16. Blond Psyllium:
Indian plantago has a number of unique properties that makes it suitable to be widely used in traditional medicine around the world.
This perennial herb has been used as a traditional medicinal plant for centuries to treat several illnesses including colds, hepatitis, skin diseases, infectious diseases, problems related to the digestive organs, respiratory organs, reproduction, circulation, and it is used to reduce fever.
Several biological activities have been attributed to plantago leaves including anti-inflammatory, antiviral, analgesic, antioxidant, anti-cancer, anti-tumor, anti-fever, immune modulator, and anti-hypertensive effects and it has also been used to neutralize internal and external toxins.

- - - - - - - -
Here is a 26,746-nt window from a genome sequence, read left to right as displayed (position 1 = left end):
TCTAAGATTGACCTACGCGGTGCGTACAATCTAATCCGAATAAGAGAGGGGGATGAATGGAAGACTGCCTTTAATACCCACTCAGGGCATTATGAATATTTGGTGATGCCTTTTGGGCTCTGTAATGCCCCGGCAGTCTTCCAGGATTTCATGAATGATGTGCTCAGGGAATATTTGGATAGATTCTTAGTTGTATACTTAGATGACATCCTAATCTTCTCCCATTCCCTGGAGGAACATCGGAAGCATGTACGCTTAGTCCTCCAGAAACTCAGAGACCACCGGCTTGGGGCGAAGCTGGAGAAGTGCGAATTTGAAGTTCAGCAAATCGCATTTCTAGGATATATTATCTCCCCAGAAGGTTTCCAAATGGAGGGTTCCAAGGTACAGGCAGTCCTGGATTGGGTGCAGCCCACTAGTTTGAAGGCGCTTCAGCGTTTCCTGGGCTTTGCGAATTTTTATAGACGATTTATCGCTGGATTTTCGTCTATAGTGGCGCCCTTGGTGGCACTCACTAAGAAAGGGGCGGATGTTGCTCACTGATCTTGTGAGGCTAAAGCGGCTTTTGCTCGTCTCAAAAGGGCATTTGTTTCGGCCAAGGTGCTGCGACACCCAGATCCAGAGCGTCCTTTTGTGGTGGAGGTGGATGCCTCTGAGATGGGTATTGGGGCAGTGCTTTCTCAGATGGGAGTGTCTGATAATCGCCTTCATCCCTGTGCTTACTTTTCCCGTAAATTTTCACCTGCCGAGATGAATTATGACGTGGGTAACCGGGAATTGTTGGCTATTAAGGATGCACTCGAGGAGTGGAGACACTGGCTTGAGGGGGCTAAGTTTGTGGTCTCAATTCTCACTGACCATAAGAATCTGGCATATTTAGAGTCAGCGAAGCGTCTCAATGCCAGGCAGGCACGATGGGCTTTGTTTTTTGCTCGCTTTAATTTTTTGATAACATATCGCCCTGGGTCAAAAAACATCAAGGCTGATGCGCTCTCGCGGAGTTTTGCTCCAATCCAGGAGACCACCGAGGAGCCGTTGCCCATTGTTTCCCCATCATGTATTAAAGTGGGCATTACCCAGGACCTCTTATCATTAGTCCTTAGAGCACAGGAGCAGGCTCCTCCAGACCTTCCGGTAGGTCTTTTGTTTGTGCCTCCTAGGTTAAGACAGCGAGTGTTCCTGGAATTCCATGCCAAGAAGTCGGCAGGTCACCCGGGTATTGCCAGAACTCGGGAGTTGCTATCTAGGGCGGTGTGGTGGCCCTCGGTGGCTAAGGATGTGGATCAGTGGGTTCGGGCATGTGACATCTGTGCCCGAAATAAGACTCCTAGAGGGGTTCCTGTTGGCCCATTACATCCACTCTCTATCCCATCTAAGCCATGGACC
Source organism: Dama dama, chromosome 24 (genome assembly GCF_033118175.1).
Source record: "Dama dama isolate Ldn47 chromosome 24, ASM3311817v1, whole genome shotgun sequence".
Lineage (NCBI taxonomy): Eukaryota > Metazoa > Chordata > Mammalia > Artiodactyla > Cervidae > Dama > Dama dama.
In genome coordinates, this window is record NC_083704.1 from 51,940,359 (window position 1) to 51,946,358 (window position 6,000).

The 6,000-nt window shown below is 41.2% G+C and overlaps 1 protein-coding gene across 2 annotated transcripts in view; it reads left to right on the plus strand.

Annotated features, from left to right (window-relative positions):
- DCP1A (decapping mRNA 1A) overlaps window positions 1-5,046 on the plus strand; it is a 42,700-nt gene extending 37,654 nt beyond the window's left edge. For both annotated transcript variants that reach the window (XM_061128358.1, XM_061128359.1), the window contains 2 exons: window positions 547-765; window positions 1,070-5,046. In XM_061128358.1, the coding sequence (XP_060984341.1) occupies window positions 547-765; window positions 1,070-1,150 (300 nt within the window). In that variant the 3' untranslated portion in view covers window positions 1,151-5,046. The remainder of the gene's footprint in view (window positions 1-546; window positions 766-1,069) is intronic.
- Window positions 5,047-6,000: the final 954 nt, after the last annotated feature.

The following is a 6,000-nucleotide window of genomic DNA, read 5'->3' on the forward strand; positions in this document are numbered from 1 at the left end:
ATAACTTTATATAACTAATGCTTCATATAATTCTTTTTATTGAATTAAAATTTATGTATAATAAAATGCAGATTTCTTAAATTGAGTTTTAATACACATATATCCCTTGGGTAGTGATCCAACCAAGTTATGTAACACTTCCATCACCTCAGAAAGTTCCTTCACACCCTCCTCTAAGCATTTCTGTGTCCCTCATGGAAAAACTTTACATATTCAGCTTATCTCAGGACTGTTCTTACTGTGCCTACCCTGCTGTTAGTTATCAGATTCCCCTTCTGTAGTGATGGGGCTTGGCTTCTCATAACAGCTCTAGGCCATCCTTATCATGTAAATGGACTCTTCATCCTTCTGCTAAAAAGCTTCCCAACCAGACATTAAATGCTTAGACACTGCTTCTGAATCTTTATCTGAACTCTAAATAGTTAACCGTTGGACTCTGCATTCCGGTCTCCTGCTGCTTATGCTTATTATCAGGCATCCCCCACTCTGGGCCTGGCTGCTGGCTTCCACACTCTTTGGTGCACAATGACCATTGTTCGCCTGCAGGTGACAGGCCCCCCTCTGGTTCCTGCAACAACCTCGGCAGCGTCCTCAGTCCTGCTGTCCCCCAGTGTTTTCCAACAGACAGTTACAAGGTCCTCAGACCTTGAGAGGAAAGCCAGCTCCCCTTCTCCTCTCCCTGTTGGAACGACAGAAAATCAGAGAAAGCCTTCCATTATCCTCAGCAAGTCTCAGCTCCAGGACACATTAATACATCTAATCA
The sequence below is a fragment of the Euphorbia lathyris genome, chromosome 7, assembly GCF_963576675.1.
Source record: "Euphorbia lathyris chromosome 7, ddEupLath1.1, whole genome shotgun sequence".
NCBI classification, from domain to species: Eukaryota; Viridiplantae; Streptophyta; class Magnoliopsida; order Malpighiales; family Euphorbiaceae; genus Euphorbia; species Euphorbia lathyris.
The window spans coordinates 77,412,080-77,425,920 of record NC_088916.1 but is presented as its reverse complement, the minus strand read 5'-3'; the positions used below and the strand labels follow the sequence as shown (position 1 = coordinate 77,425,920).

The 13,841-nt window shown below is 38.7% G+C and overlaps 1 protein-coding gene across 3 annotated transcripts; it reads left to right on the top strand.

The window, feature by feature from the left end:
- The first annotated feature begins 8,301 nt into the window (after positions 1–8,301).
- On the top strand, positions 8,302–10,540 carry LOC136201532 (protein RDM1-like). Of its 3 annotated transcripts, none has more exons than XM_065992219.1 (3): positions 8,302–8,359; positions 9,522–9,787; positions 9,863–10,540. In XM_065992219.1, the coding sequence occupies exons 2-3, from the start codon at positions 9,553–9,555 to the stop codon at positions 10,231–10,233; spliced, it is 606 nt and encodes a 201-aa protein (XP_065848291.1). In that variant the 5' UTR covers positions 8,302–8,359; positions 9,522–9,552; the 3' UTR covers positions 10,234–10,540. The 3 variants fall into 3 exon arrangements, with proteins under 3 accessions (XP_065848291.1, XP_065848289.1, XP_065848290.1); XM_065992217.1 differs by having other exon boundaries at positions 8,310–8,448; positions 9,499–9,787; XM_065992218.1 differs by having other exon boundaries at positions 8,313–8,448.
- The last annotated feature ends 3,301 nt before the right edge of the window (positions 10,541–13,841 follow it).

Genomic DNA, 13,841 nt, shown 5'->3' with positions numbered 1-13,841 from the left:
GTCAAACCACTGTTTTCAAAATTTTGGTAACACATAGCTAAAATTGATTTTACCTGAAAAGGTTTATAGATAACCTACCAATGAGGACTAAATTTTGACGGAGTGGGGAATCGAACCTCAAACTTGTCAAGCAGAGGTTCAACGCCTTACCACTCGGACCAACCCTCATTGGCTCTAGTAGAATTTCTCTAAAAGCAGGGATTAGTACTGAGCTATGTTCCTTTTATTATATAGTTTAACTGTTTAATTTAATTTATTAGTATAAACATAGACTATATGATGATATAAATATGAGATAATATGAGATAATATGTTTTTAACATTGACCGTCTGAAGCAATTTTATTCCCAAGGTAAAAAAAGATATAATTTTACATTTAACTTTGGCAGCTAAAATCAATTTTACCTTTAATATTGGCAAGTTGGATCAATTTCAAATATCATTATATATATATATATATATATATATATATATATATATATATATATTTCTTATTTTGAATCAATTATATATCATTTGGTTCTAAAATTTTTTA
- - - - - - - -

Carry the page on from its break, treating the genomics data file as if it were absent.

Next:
17. Commelina Virginica:
Virginia dayflower is a perennial herbaceous plant in the dayflower family. It is native to the mideastern and southeastern United States, where there are wet soils. Whole plant extract has been reported to decrease the tension of phenylephrine-stimulated isolated guinea pig aorta rings by 15% to 35%.
18. Lumnitzera Racemosa:
Black Mangrove is a small tree found on the coast of India and on the Andaman and Nicobar Island. According to local traditional medicine, the fruits of this plant are curative in skin disorders and useful for treating snake and insect bites.
Antihypertensive action has been studied for the aqueous acetone extract of the plant. The antihypertensive activity of eleven hydrolysable tannins contained in the leaves of L. racemosa has been investigated. From the screening in spontaneously hypertensive rats, corilagin, castalagin, and chebulinic acid were identified as the major active substances.